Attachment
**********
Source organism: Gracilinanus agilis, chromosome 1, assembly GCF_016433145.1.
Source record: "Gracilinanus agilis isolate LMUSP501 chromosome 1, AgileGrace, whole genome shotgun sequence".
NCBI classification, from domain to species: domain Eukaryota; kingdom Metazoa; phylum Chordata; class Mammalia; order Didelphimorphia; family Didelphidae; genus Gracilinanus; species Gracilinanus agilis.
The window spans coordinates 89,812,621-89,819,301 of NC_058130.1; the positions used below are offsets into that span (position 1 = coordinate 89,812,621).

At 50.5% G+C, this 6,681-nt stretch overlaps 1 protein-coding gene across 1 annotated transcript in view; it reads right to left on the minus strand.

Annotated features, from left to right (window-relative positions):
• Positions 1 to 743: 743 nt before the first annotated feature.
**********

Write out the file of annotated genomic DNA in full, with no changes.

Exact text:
Source organism: Gracilinanus agilis, chromosome 1, assembly GCF_016433145.1.
Source record: "Gracilinanus agilis isolate LMUSP501 chromosome 1, AgileGrace, whole genome shotgun sequence".
NCBI classification, from domain to species: domain Eukaryota; kingdom Metazoa; phylum Chordata; class Mammalia; order Didelphimorphia; family Didelphidae; genus Gracilinanus; species Gracilinanus agilis.
The window spans coordinates 89,812,621-89,819,301 of NC_058130.1; the positions used below are offsets into that span (position 1 = coordinate 89,812,621).

At 50.5% G+C, this 6,681-nt stretch overlaps 1 protein-coding gene across 1 annotated transcript in view; it reads right to left on the minus strand.

Annotated features, from left to right (window-relative positions):
• Positions 1 to 743: 743 nt before the first annotated feature.